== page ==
I keep seeing this commercial for Lethal Weapon 4. I've had absolutely zero interest in actually watching the movie, especially after seeing Mel Gibson and Danny Glover scream and crash their police car into a plate glass window for the seventeenth time in a four hour span. However, there's a clever line that keeps playing in my head. Some faceless female character asks Mel Gibson if he goes out looking for trouble, to which he replies:
"No. Trouble pretty much always knows where I am."
Mel, I have the same problem!
Sometimes you just have to throw up your hands in defeat and let trouble handcuff you then beat you silly.
Speaking of trouble, I was in a terrible mood the other night, and actually feared that my wildly hormonal mood swings were a symptom of being inexplicably pregnant. After reminding myself that pregnancy usually involves sex with a man and/or a turkey baster, I decided I was probably not with-child, but in desperate need of chocolate and a cocktail.
At any rate, my utter irritation usually leads to writing. This was the result, later to be dubbed The Human Experiment:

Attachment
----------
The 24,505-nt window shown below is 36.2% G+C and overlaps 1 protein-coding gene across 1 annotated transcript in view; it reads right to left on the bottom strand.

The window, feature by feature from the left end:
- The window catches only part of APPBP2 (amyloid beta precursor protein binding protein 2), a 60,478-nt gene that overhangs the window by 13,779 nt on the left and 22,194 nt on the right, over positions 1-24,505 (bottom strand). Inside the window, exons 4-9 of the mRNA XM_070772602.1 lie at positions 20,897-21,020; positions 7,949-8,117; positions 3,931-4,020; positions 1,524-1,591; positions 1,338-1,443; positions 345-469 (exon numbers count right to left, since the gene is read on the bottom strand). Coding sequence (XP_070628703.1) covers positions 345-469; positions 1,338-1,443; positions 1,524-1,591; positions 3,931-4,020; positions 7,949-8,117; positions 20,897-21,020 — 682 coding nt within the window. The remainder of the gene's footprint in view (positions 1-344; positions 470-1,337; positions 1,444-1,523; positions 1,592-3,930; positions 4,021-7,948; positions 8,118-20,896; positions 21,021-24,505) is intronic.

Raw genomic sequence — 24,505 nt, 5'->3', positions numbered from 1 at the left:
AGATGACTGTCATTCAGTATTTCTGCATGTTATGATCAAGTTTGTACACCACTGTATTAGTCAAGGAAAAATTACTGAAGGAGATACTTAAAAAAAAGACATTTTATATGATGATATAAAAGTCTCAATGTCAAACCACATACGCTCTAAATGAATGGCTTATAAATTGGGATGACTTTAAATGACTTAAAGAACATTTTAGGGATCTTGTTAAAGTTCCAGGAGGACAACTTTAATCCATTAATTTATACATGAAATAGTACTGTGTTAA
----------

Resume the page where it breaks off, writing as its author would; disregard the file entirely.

"Briefcase in hand, he strolled to the car dreaming of semi trucks careening out of control on the freeway. He had twisted revelations that we are no different from the fauna and the savage beasts. He sits toiling away in a cubicle maze wearing sky blue neckties with pinstripes and polished leather shoes, worrying about reports and deadlines, and 401Ks for the retirement beach homes in Boca Raton one day when he's too old to surf and terrified of UV rays. Timelessly, the waves crash against the sand and consume a little bit of the shore, take a fraction of his sanity in their wake. Typing, editing, dying inside. Entangled in the great American dream, the great human nightmare. The complete and utter lie we tell ourselves over soy lattes and buttery croissants.
He was simply a slave to safety and convention. Loving his gadgets and his wi-fi. Drinking bottled water and buying organic food, free-range chicken and whole grains. It seems so asinine once you spell it out, discover the less we depend on each other and the more we rely on trivialities.
People judge you based on your diploma, or your resume, or the fact that you’re a cashier at Starbucks instead of a young executive climbing the corporate ladder like a trained chimpanzee. When did we become so shallow, our egos growing with the promise of power, of money? Money and power somehow became synonymous in this materialistic world of Malibu Barbies and plastic suitors. We are all so commercialized and factory-made, rigid from assembly-line production and quick fixes. Here we are dry-cleaning shirts and pressing pants, wearing make-up and high heels to compensate for a complete lack of sincerity."
In other news, today my mother decided it would be cute to dress my dog in a string of pearls. Accordingly, the dog has been jingling around the house like one of The Golden Girls off her meds. A dog should NEVER be wearing pearls, it's just wrong.